The barista eyed her.
She knew what he saw. A petite woman with mahogany hair, messy despite her best efforts to tame it. But smart eyes, quick and alert. She didn’t fit the stereotype of a tech geek.
She could feel him judging.
After another moment’s hesitation, he moved aside.
“I’m dead if I can’t find those charges,” he muttered.
Caroline took stock of the interface. Unix platform. Antiquated point-of-sale software.
She glanced at the barista, who now stood beside the espresso machine, drying coffee mugs. He held the rag in his right hand. Okay, so he was right-handed. That meant he handled the register with his left hand while serving hot beverages with his right.
Scanning the left side of the register’s interface, Caroline noted the inventory keys.
“Did you recently restock?” she asked.
“Yes,” the barista answered.
Caroline’s fingers flew across the screen.
“It’s not supposed to look like that,” the barista said, his voice rising in alarm.
“I’m just isolating the recently modified records.” She changed the filter and hit “Enter.” “You must’ve hit the menu key when you were restocking. The charges got saved as an inventory file. It’s all fixed now. Everything’s back where it belongs.”
Caroline retreated to her table to gather her things. She’d stalled long enough. It was time to go.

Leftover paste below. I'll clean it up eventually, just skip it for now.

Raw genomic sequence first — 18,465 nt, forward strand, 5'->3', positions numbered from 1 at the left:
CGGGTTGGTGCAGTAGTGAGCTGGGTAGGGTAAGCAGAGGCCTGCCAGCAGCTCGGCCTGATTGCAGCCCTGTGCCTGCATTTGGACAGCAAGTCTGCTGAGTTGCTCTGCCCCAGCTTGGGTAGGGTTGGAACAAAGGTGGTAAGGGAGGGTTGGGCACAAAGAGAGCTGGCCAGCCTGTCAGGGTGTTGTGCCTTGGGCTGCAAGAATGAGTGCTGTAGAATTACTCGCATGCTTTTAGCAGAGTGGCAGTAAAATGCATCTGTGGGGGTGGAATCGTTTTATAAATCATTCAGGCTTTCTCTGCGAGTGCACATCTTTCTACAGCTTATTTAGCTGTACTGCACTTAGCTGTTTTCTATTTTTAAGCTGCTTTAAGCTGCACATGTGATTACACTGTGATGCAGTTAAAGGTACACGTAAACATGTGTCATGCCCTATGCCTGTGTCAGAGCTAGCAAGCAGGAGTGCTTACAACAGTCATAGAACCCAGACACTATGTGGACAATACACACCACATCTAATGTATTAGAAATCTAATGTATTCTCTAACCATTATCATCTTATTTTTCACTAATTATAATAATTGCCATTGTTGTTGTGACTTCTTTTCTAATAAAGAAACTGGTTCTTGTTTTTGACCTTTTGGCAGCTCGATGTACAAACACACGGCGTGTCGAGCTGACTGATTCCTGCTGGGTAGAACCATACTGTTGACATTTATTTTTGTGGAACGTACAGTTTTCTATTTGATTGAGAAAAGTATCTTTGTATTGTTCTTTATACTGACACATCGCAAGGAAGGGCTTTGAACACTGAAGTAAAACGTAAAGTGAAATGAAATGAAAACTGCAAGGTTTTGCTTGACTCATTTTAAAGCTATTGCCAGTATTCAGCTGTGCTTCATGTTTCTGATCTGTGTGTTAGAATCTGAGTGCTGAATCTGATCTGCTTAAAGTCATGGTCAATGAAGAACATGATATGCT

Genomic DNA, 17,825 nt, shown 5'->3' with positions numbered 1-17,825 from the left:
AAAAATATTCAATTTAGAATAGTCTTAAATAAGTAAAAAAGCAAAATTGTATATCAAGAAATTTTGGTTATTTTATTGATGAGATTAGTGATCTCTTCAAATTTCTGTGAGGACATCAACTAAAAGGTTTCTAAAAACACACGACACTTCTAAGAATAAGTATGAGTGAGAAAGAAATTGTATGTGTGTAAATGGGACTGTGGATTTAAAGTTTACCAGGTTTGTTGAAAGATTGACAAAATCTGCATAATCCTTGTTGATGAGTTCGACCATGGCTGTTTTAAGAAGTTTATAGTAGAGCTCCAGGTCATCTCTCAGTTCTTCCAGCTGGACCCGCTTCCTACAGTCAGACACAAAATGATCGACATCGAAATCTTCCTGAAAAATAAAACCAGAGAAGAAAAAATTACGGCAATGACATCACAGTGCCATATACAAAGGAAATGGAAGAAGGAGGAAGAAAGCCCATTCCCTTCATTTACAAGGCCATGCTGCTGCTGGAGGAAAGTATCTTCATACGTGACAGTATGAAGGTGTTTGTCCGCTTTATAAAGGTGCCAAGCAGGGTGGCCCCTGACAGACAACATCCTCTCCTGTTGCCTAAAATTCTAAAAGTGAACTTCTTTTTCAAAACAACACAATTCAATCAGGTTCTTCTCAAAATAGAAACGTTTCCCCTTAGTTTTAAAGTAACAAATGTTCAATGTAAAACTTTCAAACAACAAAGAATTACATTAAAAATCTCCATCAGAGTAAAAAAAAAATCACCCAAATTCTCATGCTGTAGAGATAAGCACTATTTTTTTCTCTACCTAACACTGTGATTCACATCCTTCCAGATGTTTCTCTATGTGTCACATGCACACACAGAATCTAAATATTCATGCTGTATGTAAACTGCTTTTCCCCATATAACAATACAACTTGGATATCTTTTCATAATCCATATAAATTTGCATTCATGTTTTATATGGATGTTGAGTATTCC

As she shut down her laptop, she regarded her discolored leather bag. Passable in the tech world, it struck her as too coarse for the legal world. She’d have to get a new one when she got her first paycheck. Or not. Saving up to move out of her mom’s house was more important than a laptop bag without stains. Sanity first. Accessories later.
“I don’t know how you did that,” the barista called from the register, “but you saved my ass.”
“It was nothing.” Caroline shrugged. It was nice to be able to fix something. The tech emergency was far more fixable than the carnage she’d left at home. Her uncle snoring on the couch, still wearing last night’s clothes, reeking of Grey Goose and Drum. Her mom listening to that same damn Jason Mraz song on Spotify all day long until Caroline wanted to blow her brains out.
Before heading out the door, she’d tossed her uncle’s car keys in the bread drawer. That would keep him from driving until he was sober.
“Can I get you a cup of coffee?” the barista asked.
“I’m good with hot chocolate.” Caroline didn’t want to explain that coffee left her vibrating like a whirligig in a hurricane. With a natural disposition like a tuning fork, she was having a hard enough time keeping her mind steady.
“Next time, it’s on me,” the barista insisted. “You work around here?”
“I’m starting a new job today.” Caroline’s stomach torqued, even without the coffee.
“Let me guess—computers,” the barista said, grinning at her.
The barista’s eyebrows climbed up his forehead. “Really? Why not computers?” he asked. “You’re good with computers.”
Caroline stayed silent. It was a good question.
Caroline rested her head against the window of her new office. She exhaled a long breath, leaving a blurry white continent on the glass, moist and fleeting, dissolving around the edges. Her pulse throbbed in her ears, drowning out the sounds of lawyers and assistants and staff in the halls ramping up for another day’s work.